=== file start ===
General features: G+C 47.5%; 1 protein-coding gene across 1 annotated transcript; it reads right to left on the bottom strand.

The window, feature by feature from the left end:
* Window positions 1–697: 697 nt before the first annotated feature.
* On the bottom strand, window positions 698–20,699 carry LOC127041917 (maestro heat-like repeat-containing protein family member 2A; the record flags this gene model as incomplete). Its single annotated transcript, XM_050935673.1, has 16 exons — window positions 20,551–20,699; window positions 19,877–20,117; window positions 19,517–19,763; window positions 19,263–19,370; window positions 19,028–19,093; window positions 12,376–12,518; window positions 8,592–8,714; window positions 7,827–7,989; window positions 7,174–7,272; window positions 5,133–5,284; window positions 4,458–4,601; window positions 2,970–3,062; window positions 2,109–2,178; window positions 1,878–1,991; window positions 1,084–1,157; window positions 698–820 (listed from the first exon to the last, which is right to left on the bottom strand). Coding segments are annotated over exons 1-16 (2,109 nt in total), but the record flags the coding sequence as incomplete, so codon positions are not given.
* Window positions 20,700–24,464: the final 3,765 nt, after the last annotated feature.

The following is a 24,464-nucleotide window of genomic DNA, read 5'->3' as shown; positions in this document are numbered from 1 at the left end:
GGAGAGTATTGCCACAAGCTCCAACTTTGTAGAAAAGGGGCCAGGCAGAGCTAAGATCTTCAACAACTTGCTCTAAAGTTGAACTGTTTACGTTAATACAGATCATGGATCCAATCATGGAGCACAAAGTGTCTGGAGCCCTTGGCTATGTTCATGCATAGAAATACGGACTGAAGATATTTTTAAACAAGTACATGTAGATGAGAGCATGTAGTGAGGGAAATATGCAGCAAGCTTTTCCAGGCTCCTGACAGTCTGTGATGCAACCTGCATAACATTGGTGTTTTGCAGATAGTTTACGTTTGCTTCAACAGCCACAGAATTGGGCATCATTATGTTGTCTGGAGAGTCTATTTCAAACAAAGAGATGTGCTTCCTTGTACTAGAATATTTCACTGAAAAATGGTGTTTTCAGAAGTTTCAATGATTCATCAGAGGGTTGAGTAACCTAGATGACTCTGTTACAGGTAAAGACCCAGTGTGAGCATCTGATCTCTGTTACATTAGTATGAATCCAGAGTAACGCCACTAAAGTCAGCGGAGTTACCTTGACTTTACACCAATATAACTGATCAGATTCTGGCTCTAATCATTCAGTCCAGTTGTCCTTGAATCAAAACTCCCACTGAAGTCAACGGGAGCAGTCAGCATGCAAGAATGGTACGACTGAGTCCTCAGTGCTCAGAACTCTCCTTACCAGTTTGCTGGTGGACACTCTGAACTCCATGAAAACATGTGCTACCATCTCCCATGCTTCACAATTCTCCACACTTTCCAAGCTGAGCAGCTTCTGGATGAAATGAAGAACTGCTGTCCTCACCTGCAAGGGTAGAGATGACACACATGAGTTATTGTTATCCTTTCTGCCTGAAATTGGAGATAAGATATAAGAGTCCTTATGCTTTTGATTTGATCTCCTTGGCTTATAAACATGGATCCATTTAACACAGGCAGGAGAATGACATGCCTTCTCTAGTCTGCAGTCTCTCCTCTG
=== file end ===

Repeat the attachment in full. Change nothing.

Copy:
General features: G+C 47.5%; 1 protein-coding gene across 1 annotated transcript; it reads right to left on the bottom strand.

The window, feature by feature from the left end:
* Window positions 1–697: 697 nt before the first annotated feature.
* On the bottom strand, window positions 698–20,699 carry LOC127041917 (maestro heat-like repeat-containing protein family member 2A; the record flags this gene model as incomplete). Its single annotated transcript, XM_050935673.1, has 16 exons — window positions 20,551–20,699; window positions 19,877–20,117; window positions 19,517–19,763; window positions 19,263–19,370; window positions 19,028–19,093; window positions 12,376–12,518; window positions 8,592–8,714; window positions 7,827–7,989; window positions 7,174–7,272; window positions 5,133–5,284; window positions 4,458–4,601; window positions 2,970–3,062; window positions 2,109–2,178; window positions 1,878–1,991; window positions 1,084–1,157; window positions 698–820 (listed from the first exon to the last, which is right to left on the bottom strand). Coding segments are annotated over exons 1-16 (2,109 nt in total), but the record flags the coding sequence as incomplete, so codon positions are not given.
* Window positions 20,700–24,464: the final 3,765 nt, after the last annotated feature.

The following is a 24,464-nucleotide window of genomic DNA, read 5'->3' as shown; positions in this document are numbered from 1 at the left end:
GGAGAGTATTGCCACAAGCTCCAACTTTGTAGAAAAGGGGCCAGGCAGAGCTAAGATCTTCAACAACTTGCTCTAAAGTTGAACTGTTTACGTTAATACAGATCATGGATCCAATCATGGAGCACAAAGTGTCTGGAGCCCTTGGCTATGTTCATGCATAGAAATACGGACTGAAGATATTTTTAAACAAGTACATGTAGATGAGAGCATGTAGTGAGGGAAATATGCAGCAAGCTTTTCCAGGCTCCTGACAGTCTGTGATGCAACCTGCATAACATTGGTGTTTTGCAGATAGTTTACGTTTGCTTCAACAGCCACAGAATTGGGCATCATTATGTTGTCTGGAGAGTCTATTTCAAACAAAGAGATGTGCTTCCTTGTACTAGAATATTTCACTGAAAAATGGTGTTTTCAGAAGTTTCAATGATTCATCAGAGGGTTGAGTAACCTAGATGACTCTGTTACAGGTAAAGACCCAGTGTGAGCATCTGATCTCTGTTACATTAGTATGAATCCAGAGTAACGCCACTAAAGTCAGCGGAGTTACCTTGACTTTACACCAATATAACTGATCAGATTCTGGCTCTAATCATTCAGTCCAGTTGTCCTTGAATCAAAACTCCCACTGAAGTCAACGGGAGCAGTCAGCATGCAAGAATGGTACGACTGAGTCCTCAGTGCTCAGAACTCTCCTTACCAGTTTGCTGGTGGACACTCTGAACTCCATGAAAACATGTGCTACCATCTCCCATGCTTCACAATTCTCCACACTTTCCAAGCTGAGCAGCTTCTGGATGAAATGAAGAACTGCTGTCCTCACCTGCAAGGGTAGAGATGACACACATGAGTTATTGTTATCCTTTCTGCCTGAAATTGGAGATAAGATATAAGAGTCCTTATGCTTTTGATTTGATCTCCTTGGCTTATAAACATGGATCCATTTAACACAGGCAGGAGAATGACATGCCTTCTCTAGTCTGCAGTCTCTCCTCTG